The Scunthorpe Problem has been known for decades, and one has to question the sanity of any continuing censorship policy that renders a comment as, “A g**** is a fruiting berry of the deciduous woody vines of the botanical genus Vitis“. I mean, why not draw attention to the very thing you are trying to hide at every possible opportunity? But worse than any poorly-coded pattern-matching algorithm are the impossible-to-follow requirements of idiot moderators for whom decisions on whether or not to delete a person’s comment are amongst the most radical they will ever make the closest they will ever get to having power (one hopes, shuddering to think of the consequences should such people ever be put into a position of real responsibbility).
Censors frequently operate in the dark, like masturbators thinking nobody can see what they are doing. But they leave behind visible evidence on the page like so many disgarded Kleenex beneath their desks. Here for example we see a site that has no comments on it, but also says there are 3 comments.
In fact there were at least five comments, all deleted. The first four discussed the article the comment was attached to and offered well-researched opinions that contradicted the article’s conclusions and presumably offended the person who posted it. The fifth comment posted to criticize the censorship after the first four were deleted was also deleted.
Censorship is thus unpredictable, and it is frequently incomprehensible as to what is and is not acceptable. The overwhelming message being sent from all quarters, left and right, lunatic fringe and mainstream, is one of guided self-censorship – and we know whose hands that plays into. With the corporates and the civil servants at least we know where we stand; in their eyes those who speak their mind are to be crushed like cockroaches. With most other commercial websites, we are to simply agree with everything or say nothing.
If admins are going to use deletion to craft their comments towards their own biases, then there is no point in commenting on their sites except to congratulate them. On the one hand, this is precisely how commercial publications have historically prospered – by finding a market and then pandering to it. By telling people what they want them to hear and surpressing dissent. Middle-income blogmeisters, on the other hand, tend towards allowing you to agree with their personal views as opposed to following any organised editorial policy. Perhaps they’ll grant occasional permission to deviate, albeit within tightly controlled and vaguely defined limitations. Limitations that, if they are defined at all, are defined ex post facto, crafted to suit whatever fuck-up the moderator is trying to worm his or her way out of. Such an environment is neither conducive to commentary nor is it debate. It’s a string of long-winded “likes”, no more no less.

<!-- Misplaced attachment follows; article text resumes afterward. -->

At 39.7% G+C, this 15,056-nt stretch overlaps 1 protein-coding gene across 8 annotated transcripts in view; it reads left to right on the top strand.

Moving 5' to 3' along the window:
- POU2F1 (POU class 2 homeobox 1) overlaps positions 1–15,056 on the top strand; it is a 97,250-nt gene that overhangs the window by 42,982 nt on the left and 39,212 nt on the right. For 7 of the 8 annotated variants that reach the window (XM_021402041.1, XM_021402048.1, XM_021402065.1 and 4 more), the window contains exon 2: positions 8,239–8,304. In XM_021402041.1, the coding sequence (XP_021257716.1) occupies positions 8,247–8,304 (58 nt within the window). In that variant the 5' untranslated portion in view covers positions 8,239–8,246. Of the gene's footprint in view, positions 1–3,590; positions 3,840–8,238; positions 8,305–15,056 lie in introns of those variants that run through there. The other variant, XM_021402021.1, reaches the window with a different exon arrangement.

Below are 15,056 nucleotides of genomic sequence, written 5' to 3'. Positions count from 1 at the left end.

At the skankworks.net we encourage users not to comment on such websites, instead to start your own sites where you can take control of your own content. Why make the effort to provide other sites with content that you have taken the time to write and that they profit from? Who will not even extend to you the hand of professional courtesy as they are reaching the other into your wallets and purses? Who will not pay their interns for the work done to keep the site running? Especially when you consider that you risk losing all your work to some incomprehenisble whim of an emotionally-motivated moderator.
Put your thoughts as you see them on your own blogs. By doing so you’ll particpate in the wider debate rather than losing your mind in an endless stream of throw-away comments and meaningless tweets.
One day, maybe soon, even saying nothing might be cause for suspicion.